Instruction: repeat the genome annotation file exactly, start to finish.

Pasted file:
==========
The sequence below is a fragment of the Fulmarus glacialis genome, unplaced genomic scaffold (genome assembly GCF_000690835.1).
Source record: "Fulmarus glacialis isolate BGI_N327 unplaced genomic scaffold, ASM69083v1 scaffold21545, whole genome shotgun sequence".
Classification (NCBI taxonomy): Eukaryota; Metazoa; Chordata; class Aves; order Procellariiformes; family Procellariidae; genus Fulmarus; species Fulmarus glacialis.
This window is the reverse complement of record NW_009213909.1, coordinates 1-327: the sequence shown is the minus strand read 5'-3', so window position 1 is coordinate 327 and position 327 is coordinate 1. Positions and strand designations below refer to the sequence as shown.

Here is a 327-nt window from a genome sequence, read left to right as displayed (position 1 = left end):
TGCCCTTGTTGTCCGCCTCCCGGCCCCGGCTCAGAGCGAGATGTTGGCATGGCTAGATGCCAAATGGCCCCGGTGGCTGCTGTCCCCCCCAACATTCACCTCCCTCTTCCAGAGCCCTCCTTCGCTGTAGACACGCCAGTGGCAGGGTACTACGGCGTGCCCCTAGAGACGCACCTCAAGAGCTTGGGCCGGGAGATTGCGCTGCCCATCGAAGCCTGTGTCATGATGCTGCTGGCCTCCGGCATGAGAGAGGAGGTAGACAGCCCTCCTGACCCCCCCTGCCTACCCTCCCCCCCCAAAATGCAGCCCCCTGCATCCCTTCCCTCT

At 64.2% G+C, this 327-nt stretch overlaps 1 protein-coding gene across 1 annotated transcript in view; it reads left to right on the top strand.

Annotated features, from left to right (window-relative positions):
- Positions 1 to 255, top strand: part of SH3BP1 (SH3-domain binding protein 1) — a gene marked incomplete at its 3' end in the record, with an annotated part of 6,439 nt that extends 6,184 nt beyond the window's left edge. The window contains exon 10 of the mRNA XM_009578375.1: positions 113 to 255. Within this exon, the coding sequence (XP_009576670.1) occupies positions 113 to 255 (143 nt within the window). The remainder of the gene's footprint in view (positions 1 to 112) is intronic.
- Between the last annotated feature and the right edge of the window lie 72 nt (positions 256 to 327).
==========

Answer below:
The sequence below is a fragment of the Fulmarus glacialis genome, unplaced genomic scaffold (genome assembly GCF_000690835.1).
Source record: "Fulmarus glacialis isolate BGI_N327 unplaced genomic scaffold, ASM69083v1 scaffold21545, whole genome shotgun sequence".
Classification (NCBI taxonomy): Eukaryota; Metazoa; Chordata; class Aves; order Procellariiformes; family Procellariidae; genus Fulmarus; species Fulmarus glacialis.
This window is the reverse complement of record NW_009213909.1, coordinates 1-327: the sequence shown is the minus strand read 5'-3', so window position 1 is coordinate 327 and position 327 is coordinate 1. Positions and strand designations below refer to the sequence as shown.

Here is a 327-nt window from a genome sequence, read left to right as displayed (position 1 = left end):
TGCCCTTGTTGTCCGCCTCCCGGCCCCGGCTCAGAGCGAGATGTTGGCATGGCTAGATGCCAAATGGCCCCGGTGGCTGCTGTCCCCCCCAACATTCACCTCCCTCTTCCAGAGCCCTCCTTCGCTGTAGACACGCCAGTGGCAGGGTACTACGGCGTGCCCCTAGAGACGCACCTCAAGAGCTTGGGCCGGGAGATTGCGCTGCCCATCGAAGCCTGTGTCATGATGCTGCTGGCCTCCGGCATGAGAGAGGAGGTAGACAGCCCTCCTGACCCCCCCTGCCTACCCTCCCCCCCCAAAATGCAGCCCCCTGCATCCCTTCCCTCT

At 64.2% G+C, this 327-nt stretch overlaps 1 protein-coding gene across 1 annotated transcript in view; it reads left to right on the top strand.

Annotated features, from left to right (window-relative positions):
- Positions 1 to 255, top strand: part of SH3BP1 (SH3-domain binding protein 1) — a gene marked incomplete at its 3' end in the record, with an annotated part of 6,439 nt that extends 6,184 nt beyond the window's left edge. The window contains exon 10 of the mRNA XM_009578375.1: positions 113 to 255. Within this exon, the coding sequence (XP_009576670.1) occupies positions 113 to 255 (143 nt within the window). The remainder of the gene's footprint in view (positions 1 to 112) is intronic.
- Between the last annotated feature and the right edge of the window lie 72 nt (positions 256 to 327).